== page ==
1. Mediation: A mediator is hired that can help parties resolve one or more disputes on their own.  The process is confidential and neither party is generally bound unless an agreement is written and signed.  The mediator is not a judge, however, and cannot make any decisions.  The mediator assists parties to resolve a dispute that they could not resolve on their own without having to go to court.
  2. Parenting Coordinator:   Parents who have tremendous conflicts with one another and difficulty communicating will on occasion hire a parenting coordinator to help them resolve regular parenting and parenting time conflicts. Parent coordinators are also not judges.  A parenting coordinator will help parties try to resolve issues on their own and help parties with problems communicating. The parenting coordinator can make recommendations as to what the parents should do.  They are not bound, however, by these recommendations usually.   A parenting coordinator is often a family law attorney, but in some circumstances the parenting coordinator is a therapist or mental health professional.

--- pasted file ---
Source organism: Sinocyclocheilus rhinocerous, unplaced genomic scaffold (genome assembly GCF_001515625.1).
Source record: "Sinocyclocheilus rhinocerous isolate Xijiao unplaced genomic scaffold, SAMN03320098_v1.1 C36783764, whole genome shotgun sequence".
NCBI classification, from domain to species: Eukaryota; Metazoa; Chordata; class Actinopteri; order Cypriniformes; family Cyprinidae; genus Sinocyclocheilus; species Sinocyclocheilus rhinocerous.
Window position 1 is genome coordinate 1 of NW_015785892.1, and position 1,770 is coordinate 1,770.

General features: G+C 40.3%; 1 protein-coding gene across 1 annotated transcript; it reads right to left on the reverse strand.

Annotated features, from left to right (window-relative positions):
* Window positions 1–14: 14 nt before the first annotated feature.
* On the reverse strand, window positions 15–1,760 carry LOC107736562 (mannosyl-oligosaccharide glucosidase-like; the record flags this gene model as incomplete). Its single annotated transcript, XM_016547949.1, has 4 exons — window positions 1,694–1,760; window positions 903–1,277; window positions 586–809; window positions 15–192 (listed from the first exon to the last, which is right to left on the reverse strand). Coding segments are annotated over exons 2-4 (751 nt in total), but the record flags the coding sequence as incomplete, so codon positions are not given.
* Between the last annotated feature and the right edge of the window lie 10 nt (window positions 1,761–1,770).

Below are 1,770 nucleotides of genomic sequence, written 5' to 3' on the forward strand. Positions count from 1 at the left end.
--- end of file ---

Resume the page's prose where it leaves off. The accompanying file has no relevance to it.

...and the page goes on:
3. Arbitration:  If the parties have a dispute that simply needs a judge to decide the parties can proceed in arbitration.   The arbitrator is usually a seasoned matrimonial attorney or a retired judge who is hired to make a final determination as to the issues before him or her.  The parties enter into an arbitration agreement and agree to be contractually bound by the decision of the arbitrator.  The arbitration agreement also controls what issues the arbitrator is being asked to resolve.  There are only very limited circumstances in which the arbitrator’s decision can be appealed to a court.

The Law Office of James P. Yudes, P.C. is open and available to serve you during this pandemic.  Lawyers can meet with you by phone or by video conference to ensure your safety during this emergent health situation.  We are available to pursue any emergent applications to the court that may be necessary, to resolve any disputes in other forums, and to help you negotiate, draft, review and sign any written agreements.